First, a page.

Austin Burke’s review published on Letterboxd:
No one could have imagined a blockbuster (and one this original) making the impact that it did. From box office to the way that it resonated with fans; Inception was a culturally impressive outing for Christopher Nolan. He’s (clearly) one of my personal favorites, but what he presents with this film is undeniable. I’ve reviewed this on Letterboxd before, so I will speak upon different things, but I do want to hit on some of the nitpicks I see. Inception is full of exposition, and there is no denying that. Characters are constantly spouting out what it means to be in a specific dream-state, how that world works, and why the mission is heading in “said direction.”
It’s a lot to take in if you’re a movie buff, because this is normally an issue that takes us out of the film. Inception (somehow) manages to make it all necessary exposition, and that could just be my excuse because of how much I love the film, but I truly believe it. To learn what we must learn to have the proper experience; we must allow certain rules to be presented to us in such an obvious way. It’s a cheap trick for some Directors, but Nolan is not just “some Director.” He understands exactly what we must know immediately, and what we must figure out ourselves. I still believe there is a definitive ending, and many fans have the right answer figured out. They, nor I, will ever know what the truth is, but these are the endings that I love the most.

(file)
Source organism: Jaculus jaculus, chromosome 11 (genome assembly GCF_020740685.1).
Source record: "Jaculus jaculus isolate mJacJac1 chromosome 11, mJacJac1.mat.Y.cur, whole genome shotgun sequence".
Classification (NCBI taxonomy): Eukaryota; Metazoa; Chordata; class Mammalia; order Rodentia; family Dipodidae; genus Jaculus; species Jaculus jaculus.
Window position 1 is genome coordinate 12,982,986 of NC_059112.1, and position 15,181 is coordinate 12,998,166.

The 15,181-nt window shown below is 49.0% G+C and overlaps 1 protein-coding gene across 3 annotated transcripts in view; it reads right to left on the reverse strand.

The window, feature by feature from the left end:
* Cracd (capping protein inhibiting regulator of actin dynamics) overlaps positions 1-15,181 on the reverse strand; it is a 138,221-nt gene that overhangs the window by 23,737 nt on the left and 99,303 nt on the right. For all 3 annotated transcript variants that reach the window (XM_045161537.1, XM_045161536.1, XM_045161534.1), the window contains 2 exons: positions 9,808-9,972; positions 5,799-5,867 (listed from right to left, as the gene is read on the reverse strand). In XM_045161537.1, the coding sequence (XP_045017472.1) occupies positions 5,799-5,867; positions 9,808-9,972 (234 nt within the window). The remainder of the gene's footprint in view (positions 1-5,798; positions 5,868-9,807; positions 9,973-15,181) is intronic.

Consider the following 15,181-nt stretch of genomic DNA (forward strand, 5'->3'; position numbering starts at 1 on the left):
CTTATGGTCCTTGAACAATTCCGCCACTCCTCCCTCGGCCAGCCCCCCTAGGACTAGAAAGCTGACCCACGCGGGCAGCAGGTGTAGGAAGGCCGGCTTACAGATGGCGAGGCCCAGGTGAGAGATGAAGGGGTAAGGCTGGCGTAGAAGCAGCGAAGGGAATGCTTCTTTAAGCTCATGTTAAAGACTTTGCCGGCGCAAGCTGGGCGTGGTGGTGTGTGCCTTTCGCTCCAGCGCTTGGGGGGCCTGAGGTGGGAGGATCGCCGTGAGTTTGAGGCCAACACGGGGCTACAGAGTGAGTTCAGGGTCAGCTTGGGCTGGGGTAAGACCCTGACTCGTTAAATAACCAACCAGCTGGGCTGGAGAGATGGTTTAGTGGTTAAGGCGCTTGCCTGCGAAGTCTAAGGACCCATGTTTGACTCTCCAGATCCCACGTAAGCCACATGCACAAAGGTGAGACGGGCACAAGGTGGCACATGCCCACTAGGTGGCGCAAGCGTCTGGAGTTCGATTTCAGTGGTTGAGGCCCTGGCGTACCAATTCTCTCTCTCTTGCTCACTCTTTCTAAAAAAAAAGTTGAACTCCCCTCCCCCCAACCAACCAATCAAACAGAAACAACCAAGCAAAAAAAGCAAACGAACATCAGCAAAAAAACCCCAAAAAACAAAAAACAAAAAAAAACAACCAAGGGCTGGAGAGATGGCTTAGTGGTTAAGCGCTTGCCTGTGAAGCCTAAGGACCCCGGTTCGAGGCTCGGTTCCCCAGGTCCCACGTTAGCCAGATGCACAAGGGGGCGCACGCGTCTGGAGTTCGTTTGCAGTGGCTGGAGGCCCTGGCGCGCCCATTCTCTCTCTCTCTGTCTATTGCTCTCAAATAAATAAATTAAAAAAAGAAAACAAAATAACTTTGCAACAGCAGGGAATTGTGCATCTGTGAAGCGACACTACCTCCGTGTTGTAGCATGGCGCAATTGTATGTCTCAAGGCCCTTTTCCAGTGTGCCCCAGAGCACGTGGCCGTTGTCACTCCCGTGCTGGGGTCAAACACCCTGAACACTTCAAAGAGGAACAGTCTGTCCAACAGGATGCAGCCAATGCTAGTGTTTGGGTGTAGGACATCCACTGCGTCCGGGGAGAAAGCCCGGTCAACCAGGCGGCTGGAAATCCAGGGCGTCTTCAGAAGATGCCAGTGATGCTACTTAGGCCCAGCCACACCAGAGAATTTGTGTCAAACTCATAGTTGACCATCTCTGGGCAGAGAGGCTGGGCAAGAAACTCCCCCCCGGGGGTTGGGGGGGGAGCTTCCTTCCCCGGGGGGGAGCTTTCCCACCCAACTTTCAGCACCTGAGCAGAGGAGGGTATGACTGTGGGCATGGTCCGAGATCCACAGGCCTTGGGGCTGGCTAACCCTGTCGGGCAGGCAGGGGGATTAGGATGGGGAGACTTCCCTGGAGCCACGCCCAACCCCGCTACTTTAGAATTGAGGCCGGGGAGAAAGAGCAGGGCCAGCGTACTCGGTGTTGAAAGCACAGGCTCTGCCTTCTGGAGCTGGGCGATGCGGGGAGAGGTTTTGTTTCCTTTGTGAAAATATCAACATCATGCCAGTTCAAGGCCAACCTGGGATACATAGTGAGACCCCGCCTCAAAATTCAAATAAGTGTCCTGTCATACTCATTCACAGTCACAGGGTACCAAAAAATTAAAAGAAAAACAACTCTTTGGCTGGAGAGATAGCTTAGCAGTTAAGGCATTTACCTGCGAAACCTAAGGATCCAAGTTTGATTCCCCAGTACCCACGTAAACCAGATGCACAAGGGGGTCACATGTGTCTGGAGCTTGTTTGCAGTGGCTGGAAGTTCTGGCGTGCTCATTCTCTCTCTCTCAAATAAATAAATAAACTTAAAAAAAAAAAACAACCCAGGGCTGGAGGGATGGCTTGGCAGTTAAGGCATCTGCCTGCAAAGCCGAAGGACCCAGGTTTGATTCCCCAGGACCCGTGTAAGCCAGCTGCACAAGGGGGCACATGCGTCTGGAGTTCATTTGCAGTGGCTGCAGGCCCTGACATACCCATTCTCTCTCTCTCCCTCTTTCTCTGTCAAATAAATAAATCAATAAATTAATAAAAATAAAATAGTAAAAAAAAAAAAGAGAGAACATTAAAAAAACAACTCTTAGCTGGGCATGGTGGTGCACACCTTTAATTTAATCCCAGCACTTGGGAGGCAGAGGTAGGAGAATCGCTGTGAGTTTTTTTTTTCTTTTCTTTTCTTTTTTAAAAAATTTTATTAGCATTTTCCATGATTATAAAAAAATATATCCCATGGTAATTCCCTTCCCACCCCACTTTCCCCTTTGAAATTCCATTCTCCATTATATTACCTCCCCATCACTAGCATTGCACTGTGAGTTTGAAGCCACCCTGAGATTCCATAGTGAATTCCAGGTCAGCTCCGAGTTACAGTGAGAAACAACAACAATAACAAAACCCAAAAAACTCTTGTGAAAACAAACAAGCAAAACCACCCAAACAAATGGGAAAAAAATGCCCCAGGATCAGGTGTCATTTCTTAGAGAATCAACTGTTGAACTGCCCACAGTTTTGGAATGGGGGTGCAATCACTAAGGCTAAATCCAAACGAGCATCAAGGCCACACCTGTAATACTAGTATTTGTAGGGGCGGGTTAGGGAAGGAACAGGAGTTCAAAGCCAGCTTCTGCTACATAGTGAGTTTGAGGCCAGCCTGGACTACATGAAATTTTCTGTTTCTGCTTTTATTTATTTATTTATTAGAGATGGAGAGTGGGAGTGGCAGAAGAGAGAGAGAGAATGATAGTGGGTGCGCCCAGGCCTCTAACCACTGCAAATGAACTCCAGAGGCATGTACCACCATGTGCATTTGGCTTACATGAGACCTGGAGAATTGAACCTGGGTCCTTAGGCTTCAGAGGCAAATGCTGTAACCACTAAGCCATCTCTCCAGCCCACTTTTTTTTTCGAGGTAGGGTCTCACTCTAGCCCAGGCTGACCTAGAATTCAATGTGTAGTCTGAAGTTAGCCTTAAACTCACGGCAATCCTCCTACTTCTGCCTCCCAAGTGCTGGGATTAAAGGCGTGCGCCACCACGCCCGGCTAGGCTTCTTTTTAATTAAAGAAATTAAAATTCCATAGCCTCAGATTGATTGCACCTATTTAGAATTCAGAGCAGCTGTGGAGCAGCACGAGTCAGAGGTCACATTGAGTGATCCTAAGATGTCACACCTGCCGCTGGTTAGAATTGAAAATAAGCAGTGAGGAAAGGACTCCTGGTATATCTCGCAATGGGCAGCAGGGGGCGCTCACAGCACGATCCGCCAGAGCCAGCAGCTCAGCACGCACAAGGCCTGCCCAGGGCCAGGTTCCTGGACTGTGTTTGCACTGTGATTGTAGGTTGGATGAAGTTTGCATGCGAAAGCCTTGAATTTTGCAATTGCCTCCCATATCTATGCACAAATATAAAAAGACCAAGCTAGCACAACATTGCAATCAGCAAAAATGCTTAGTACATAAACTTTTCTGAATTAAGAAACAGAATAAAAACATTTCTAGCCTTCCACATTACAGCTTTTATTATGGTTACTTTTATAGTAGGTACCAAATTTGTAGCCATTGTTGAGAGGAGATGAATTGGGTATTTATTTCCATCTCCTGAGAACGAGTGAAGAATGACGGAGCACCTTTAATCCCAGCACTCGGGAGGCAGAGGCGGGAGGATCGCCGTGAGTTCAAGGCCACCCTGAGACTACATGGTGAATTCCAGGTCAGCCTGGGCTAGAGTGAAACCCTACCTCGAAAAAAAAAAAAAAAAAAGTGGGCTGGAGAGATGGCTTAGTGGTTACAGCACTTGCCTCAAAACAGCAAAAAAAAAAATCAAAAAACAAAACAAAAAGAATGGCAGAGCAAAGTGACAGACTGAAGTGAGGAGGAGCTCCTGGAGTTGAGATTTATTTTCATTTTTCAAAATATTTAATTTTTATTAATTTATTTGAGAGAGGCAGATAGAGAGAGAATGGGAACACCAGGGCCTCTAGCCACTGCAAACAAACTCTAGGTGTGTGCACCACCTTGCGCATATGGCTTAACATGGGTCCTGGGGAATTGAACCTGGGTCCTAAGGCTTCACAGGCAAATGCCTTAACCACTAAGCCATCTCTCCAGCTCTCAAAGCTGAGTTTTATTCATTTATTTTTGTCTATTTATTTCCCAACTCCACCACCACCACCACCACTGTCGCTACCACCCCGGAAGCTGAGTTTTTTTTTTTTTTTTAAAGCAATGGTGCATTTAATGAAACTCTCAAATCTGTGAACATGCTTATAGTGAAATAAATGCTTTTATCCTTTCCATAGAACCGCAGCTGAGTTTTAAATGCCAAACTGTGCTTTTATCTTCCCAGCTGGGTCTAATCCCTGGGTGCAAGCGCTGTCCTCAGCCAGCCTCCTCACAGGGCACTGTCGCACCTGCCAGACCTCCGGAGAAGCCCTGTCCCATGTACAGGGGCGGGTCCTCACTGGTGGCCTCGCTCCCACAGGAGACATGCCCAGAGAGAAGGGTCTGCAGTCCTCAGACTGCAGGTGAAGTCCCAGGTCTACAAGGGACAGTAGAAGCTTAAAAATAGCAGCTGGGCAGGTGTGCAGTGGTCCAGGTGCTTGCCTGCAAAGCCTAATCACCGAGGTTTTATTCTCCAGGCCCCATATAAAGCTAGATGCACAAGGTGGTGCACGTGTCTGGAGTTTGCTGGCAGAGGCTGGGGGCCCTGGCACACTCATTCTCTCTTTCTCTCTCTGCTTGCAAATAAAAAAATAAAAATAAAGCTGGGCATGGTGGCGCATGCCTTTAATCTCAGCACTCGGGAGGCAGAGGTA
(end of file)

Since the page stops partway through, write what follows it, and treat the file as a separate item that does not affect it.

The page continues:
A film like Uncut Gems that leaves us shocked, a film like No Country for Old Men that leaves us reflecting, and a film like Inception that leaves us pondering; endings like these are unconventional, but they provide us with something to talk about when we first walk out of the movie theater. This isn’t to say I do not buy into some of the criticisms, as I see what many are saying, but I can look past them because of what this film does for me. Inception is a perfect artistic-film/blockbuster-movie combination, and it gives me another reason to love Nolan like I do. The score is repetitive, but it’s one of the best ever. The scale is massive, but it feels personal. The performances are underrated, and Leo delivers multiple standout moments. It’s just the best, and it’s easily one of my favorites of all-time.
🔜12 Angry Men♻️